We spoke with Sarah Caron of SheKnows.com, the New Haven Register, and various other on-line outlets about her news release preferences, social media habits, and the shift to digital news creation and consumption. Jump the fold to see what she told us…
Asked how she prefers to receive releases, Sarah said “email is best.” She pointed to the increased awareness of the environment and the desire to save paper and resources. She also noted the speed of email, observing that ”email will get to the reporter faster… wherever they are.” (We love the point about the environment!)
Regarding receiving releases from people she doesn’t know, she says she gets them all the time. As long as senders are familiar with her work and the release is relevant, she doesn’t mind at all. She definitely likes a little personalization and does not want irrelevant releases.
She also doesn’t want to receive anything that will clog up her inbox so avoid any attachments or large files. However, releases with links that can lead her easily to where she can find, view and grab a variety of related collateral “is the best.” She also wants the “who, what, when, where, why, how” with her release and advises PR professionals to “skip the editorializing.”
She shared a few other pieces of advice for PR professionals. First, “never assume.” She pointed out that because she’s a mother, people sometimes assume she’s not tech savvy. She also noted that ”not all journalists are created equal.” In today’s media environment, reporters are coming from various backgrounds and employ all sorts of work habits: some write from home, some are always on the go, some never make it to the office, etc. So it is best to be familiar with your audience and tailor your approach accordingly (work at home moms, for example, won’t welcome phone calls!) She also advised personalization and stressed relationship building.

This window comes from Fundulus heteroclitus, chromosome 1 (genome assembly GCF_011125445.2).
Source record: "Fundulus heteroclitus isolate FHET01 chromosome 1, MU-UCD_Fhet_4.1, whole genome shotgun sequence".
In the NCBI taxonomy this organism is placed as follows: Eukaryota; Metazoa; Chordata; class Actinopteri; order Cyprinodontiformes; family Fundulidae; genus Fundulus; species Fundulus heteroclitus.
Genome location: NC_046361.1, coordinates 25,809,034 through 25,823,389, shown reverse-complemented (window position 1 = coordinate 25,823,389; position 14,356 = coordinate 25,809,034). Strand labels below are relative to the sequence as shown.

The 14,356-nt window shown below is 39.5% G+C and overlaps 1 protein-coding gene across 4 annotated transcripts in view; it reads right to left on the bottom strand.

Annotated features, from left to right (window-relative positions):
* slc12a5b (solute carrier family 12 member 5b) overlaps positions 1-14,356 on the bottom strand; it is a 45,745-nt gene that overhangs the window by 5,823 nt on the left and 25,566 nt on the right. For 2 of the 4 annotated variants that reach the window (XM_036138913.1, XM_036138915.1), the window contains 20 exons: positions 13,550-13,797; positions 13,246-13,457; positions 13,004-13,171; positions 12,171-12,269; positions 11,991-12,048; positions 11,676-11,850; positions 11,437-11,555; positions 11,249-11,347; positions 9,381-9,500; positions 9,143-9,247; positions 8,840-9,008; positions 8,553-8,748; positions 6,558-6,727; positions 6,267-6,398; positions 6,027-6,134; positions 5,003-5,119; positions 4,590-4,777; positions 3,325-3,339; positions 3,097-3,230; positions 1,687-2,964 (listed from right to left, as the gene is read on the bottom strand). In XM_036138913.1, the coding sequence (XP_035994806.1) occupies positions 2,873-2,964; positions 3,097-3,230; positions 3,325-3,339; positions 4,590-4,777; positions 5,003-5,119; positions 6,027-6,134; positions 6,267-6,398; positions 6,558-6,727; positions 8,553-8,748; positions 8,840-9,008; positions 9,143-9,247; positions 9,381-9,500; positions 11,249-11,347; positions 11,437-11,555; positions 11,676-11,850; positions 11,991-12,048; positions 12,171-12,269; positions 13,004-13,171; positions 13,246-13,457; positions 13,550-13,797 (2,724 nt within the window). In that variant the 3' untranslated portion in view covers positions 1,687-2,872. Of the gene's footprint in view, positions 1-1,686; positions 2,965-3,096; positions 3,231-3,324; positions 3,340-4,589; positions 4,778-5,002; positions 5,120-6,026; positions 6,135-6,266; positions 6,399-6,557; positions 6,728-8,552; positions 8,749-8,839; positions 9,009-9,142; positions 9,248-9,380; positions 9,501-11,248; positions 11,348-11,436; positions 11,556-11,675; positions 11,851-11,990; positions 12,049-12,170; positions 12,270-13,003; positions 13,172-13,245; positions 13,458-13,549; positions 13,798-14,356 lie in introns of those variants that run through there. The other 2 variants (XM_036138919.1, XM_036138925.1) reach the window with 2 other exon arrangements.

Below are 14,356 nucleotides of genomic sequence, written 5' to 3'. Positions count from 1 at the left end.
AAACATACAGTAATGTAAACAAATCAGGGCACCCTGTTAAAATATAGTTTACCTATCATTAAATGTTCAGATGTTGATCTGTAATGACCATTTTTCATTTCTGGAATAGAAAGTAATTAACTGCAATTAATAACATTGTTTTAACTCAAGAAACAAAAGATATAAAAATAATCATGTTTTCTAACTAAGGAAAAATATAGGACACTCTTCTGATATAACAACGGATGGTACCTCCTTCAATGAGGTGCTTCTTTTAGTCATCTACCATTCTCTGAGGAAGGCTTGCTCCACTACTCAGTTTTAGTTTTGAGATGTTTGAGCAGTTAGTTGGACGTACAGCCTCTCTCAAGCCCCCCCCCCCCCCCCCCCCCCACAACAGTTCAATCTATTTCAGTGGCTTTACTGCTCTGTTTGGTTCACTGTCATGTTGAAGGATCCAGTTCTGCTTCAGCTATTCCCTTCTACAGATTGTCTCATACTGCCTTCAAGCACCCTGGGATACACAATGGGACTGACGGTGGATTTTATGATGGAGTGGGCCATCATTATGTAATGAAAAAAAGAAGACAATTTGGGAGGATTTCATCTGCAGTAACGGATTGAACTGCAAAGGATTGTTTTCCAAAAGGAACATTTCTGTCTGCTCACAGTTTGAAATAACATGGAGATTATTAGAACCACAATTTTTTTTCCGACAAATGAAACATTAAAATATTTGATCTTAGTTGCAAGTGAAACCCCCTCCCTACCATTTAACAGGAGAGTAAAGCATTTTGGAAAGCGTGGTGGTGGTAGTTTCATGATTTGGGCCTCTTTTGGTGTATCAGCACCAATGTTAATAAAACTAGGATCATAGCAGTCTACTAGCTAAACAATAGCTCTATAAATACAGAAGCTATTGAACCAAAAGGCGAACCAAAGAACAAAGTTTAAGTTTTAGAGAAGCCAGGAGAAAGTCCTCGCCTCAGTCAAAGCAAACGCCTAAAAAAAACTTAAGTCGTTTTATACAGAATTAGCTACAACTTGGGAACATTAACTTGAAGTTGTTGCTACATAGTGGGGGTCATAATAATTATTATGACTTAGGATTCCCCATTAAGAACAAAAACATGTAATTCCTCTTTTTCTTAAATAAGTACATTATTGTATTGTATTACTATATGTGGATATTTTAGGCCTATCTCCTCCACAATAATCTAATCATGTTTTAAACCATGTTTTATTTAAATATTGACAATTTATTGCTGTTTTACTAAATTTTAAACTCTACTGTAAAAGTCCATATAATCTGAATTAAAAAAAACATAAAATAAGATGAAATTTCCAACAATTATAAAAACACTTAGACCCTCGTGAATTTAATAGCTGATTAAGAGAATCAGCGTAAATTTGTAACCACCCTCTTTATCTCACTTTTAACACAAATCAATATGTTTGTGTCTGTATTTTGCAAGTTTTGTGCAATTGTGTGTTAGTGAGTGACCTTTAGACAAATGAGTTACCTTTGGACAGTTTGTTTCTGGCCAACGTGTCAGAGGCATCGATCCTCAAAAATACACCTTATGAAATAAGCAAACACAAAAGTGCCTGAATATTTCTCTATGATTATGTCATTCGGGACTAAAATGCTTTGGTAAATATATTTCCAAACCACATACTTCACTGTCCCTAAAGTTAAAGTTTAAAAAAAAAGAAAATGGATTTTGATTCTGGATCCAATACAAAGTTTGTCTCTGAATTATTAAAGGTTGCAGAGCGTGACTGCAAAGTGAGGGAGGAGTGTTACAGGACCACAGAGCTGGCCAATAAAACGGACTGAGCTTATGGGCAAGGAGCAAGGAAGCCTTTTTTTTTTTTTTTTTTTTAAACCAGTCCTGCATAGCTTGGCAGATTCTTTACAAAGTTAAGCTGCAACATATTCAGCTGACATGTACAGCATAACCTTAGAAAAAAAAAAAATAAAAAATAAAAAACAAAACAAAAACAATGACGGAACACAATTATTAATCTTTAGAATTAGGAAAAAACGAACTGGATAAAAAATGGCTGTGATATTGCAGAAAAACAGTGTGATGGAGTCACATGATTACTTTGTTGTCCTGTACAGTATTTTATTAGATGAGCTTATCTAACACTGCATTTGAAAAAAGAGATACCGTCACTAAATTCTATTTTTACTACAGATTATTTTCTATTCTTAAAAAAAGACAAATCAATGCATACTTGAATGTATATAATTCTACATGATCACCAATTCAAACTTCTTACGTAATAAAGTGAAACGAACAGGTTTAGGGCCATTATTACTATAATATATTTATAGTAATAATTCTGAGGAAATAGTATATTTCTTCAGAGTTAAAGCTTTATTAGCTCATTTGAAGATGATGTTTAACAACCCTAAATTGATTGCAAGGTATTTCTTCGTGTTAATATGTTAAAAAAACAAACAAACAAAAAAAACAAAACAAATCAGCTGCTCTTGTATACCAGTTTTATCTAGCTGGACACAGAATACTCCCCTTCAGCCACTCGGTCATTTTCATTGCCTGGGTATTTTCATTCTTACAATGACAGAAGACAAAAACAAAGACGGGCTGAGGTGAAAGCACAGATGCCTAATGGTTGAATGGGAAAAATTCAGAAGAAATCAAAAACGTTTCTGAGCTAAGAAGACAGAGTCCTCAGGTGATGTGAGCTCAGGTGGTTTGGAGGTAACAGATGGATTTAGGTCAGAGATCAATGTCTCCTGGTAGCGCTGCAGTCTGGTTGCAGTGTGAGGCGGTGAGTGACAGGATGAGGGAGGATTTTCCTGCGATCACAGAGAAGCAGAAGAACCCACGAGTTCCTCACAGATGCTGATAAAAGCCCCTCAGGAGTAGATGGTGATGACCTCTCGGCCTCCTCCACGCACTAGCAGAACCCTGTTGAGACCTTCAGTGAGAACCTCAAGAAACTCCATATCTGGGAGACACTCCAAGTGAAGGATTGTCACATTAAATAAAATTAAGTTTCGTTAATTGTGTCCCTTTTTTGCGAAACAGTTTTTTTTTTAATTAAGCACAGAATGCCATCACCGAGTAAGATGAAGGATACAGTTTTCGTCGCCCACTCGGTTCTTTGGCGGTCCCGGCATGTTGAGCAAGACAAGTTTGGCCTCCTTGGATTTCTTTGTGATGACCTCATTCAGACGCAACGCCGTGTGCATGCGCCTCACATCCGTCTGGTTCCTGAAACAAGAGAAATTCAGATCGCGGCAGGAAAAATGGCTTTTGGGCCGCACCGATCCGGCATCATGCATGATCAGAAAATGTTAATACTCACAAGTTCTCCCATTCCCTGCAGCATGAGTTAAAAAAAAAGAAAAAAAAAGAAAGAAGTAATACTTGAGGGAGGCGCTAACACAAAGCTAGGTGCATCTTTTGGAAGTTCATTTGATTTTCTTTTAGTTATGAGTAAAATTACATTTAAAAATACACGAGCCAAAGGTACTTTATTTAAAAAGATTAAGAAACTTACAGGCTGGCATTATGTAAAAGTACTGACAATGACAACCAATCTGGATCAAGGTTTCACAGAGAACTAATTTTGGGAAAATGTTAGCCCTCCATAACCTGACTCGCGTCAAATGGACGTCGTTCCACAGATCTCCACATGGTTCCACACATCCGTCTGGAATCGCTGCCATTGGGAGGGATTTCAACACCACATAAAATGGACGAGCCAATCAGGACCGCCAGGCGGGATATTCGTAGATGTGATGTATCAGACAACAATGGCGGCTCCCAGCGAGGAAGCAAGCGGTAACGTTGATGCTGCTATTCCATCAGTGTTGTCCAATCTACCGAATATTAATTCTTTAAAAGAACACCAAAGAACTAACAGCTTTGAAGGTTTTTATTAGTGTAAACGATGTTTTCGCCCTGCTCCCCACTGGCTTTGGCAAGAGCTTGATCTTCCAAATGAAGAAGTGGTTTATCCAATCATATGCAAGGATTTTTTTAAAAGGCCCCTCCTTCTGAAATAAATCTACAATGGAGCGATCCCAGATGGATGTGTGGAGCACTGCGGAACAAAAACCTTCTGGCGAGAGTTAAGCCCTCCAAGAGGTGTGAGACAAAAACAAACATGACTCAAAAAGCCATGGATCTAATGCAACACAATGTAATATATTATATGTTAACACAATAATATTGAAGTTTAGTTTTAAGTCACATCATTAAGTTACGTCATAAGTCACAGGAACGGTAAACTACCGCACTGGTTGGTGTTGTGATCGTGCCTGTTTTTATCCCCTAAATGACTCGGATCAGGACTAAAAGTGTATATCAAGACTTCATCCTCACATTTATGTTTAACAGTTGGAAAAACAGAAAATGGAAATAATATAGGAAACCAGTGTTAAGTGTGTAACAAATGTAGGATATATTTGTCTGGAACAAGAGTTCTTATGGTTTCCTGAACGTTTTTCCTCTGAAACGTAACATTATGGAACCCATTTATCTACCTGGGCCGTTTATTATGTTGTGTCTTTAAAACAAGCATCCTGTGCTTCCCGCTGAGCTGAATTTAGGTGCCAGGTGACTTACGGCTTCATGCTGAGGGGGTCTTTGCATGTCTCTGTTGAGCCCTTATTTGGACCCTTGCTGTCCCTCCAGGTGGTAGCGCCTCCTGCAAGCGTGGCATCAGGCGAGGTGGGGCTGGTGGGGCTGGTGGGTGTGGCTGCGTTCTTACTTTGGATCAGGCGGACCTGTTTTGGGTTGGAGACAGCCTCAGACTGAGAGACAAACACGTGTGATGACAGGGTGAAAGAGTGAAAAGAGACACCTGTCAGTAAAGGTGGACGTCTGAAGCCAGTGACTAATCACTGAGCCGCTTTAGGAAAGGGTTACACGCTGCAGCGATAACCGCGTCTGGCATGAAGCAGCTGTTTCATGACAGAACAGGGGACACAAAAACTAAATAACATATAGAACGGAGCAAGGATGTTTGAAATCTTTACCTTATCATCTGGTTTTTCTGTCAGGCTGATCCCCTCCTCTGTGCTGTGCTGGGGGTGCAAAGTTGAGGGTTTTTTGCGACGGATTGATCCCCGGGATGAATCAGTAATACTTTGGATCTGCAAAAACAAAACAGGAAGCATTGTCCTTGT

She is using social media–Twitter, Facebook, Linked-in–and does have some PR professionals who are her friends on those sites; she enjoys interacting with them in this broader way.
Finally, asked about the shift to digital, Sarah underlined the demand, “no matter who you’re writing for, to have digital content… not just one-dimensional on the print page, but three-dimensional.” She mentioned releases that have things like recipe tips she could link to from an article in SheKnows, for example. “That can help me because it lets us branch out and give our readers more information.” The word “integration” is the key.
We enjoyed chatting with Sarah and appreciate her time. I’m sure our readers will appreciate her tips as well!